A coalition of nearly 50 advocacy groups—ranging from the Coalition for Community Schools to the National PTA to the Rural School and Community Trust—are asking Congress to pretty, pretty please reauthorize the Elementary and Secondary Education Act sooner rather than later.
The groups, 47 in all, sent a letter to Senate leaders asking them to get moving already on ESEA reauthorization. (Well, OK, they put it a little nicer than that.) The waivers, which the Obama administration has granted to nearly every state, are no substitute for an honest-to-goodness reauthorization, they say.
Here’s a snippet from the letter:
As organizations advocating and creating opportunities for children and youth, we know that improving our education system is critical to the development and success of our nation's children. Every child deserves a high-quality education that prepares them for college, career, and life, but the current law-No Child Left Behind-has proven to fall short in this regard. "State waivers from the U.S. Department of Education are an inadequate substitute for a reauthorized ESEA that is already seven years overdue. We must show our nation's students, educators, families and communities that we care about our children both as students and as our next generation of leaders. ESEA must be reauthorized."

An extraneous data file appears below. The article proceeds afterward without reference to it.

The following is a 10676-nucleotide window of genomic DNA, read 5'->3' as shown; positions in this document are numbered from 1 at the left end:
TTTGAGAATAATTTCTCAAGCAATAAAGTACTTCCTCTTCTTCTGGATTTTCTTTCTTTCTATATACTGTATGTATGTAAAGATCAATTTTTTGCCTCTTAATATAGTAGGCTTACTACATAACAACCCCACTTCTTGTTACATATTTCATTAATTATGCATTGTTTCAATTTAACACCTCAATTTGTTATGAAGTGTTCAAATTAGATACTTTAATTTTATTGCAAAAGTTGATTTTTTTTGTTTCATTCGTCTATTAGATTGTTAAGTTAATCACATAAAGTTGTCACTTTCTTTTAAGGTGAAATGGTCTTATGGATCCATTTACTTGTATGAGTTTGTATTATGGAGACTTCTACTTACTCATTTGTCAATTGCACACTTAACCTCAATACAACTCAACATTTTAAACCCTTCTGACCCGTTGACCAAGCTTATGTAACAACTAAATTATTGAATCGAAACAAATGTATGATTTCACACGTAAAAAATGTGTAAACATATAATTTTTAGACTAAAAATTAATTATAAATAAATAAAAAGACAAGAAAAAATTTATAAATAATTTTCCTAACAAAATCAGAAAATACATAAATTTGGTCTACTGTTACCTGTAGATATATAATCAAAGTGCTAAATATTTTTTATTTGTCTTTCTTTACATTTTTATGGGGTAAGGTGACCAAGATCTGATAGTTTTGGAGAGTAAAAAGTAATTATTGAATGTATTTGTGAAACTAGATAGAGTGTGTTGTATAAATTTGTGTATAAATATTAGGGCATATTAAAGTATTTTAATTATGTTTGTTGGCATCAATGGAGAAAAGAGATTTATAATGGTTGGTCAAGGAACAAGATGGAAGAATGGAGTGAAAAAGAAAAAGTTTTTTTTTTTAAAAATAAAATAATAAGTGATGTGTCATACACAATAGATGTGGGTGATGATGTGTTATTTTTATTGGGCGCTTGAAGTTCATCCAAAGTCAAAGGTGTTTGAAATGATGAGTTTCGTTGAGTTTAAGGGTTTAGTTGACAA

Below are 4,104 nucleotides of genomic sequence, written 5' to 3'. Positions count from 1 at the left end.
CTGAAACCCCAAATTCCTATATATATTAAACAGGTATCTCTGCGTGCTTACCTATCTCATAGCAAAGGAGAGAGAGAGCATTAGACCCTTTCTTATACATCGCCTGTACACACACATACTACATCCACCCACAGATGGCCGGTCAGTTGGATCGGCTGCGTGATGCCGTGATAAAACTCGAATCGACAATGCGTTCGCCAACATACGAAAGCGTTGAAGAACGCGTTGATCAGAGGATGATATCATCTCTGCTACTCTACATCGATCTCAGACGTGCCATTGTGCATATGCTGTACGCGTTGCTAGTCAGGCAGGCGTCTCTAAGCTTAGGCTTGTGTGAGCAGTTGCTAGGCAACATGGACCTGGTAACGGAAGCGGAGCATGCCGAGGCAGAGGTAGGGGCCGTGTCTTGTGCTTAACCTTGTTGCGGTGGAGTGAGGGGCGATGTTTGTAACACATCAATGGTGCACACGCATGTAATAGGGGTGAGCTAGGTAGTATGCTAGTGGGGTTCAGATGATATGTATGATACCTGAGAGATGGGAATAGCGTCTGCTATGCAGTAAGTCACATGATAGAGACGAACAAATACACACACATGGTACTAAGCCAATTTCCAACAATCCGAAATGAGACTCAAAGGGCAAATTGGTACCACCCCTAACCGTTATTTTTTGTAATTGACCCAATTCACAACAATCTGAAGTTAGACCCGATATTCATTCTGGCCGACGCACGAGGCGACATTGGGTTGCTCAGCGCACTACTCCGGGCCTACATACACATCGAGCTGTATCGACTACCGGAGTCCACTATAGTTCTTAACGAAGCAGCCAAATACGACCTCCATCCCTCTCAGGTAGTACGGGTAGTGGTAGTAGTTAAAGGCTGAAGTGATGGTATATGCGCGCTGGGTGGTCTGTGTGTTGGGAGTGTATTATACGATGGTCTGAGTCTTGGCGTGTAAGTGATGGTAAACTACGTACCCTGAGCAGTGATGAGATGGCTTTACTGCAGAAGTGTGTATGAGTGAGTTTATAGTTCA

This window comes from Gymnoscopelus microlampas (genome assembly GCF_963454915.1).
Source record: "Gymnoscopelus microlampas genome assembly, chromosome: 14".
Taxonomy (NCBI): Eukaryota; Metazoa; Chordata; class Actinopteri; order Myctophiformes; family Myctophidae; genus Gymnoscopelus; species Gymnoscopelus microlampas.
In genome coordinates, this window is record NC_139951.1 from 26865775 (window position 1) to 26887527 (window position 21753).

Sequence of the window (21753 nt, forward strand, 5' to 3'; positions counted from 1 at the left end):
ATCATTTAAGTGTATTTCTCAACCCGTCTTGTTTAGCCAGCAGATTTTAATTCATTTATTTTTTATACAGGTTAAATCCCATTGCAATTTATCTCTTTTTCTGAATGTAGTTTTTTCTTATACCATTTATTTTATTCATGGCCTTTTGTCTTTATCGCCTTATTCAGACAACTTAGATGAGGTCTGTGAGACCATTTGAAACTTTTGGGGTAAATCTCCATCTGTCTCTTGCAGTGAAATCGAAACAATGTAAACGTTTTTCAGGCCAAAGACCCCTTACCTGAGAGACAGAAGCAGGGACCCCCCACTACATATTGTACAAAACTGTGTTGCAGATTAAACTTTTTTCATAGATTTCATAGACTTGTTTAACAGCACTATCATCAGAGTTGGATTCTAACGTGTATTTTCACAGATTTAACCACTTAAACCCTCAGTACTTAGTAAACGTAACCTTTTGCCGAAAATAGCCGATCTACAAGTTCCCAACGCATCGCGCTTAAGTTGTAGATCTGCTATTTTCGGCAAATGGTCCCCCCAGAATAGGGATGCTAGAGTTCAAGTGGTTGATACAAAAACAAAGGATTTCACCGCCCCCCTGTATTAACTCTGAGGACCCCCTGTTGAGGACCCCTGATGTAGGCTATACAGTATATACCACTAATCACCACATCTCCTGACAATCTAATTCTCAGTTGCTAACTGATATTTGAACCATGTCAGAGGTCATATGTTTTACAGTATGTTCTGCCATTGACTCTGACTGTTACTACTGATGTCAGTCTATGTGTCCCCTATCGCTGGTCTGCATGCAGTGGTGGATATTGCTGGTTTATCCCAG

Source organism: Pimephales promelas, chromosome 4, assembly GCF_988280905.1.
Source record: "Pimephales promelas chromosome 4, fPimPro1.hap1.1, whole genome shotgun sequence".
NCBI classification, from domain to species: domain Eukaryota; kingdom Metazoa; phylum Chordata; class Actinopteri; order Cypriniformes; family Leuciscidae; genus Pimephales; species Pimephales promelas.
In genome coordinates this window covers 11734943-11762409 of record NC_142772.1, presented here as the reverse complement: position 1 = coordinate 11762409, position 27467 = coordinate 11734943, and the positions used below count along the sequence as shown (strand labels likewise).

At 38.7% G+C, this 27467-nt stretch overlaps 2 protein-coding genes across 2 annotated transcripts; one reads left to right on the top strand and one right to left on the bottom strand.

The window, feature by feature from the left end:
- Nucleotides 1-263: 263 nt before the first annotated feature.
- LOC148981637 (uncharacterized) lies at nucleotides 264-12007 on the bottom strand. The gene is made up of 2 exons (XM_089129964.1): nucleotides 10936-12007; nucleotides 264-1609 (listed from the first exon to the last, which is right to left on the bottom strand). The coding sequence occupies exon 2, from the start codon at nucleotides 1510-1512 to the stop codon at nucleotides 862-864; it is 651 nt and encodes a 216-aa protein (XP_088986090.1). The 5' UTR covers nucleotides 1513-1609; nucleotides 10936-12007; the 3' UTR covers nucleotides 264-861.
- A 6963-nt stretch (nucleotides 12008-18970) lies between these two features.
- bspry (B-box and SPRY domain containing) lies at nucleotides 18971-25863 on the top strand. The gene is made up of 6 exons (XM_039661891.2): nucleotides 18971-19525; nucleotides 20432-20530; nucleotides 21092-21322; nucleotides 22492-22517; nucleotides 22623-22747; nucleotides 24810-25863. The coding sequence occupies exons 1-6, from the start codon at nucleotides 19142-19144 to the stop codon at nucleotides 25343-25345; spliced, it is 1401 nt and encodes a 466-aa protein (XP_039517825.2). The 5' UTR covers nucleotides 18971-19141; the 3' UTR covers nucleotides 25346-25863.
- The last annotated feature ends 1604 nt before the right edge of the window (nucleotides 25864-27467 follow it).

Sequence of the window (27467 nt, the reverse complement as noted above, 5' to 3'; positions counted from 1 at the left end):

The letter goes onto explain that certain policy goals—such as encouraging community organizations to develop stronger partnerships with schools—can’t really be accomplished through temporary waivers. They have to be done through an honest-to-goodness reauthorization.
Why just send the letter to folks in the Senate? Well, the U.S. House of Representatives already passed its version of an ESEA renewal over the summer, with only Republican support. So now it’s the Senate’s turn.
These organizations aren’t the only folks asking lawmakers to get going on ESEA. Earlier this year, a coalition of state and local government groups sent a similar letter to Senate leaders. So far, however, the push doesn’t seem to have worked. The renewal has been pending pretty much forever (well, since 2007) but has been held up by intraparty—and interparty—politics.
And few folks expect the Senate’s bill will get to the floor anytime next year, in part because the administration and education advocates are worried about the direction Congress might take it. However, Sen. Tom Harkin, D-Iowa, the author of the measure, has said that he would like to move it early next year. Much more here.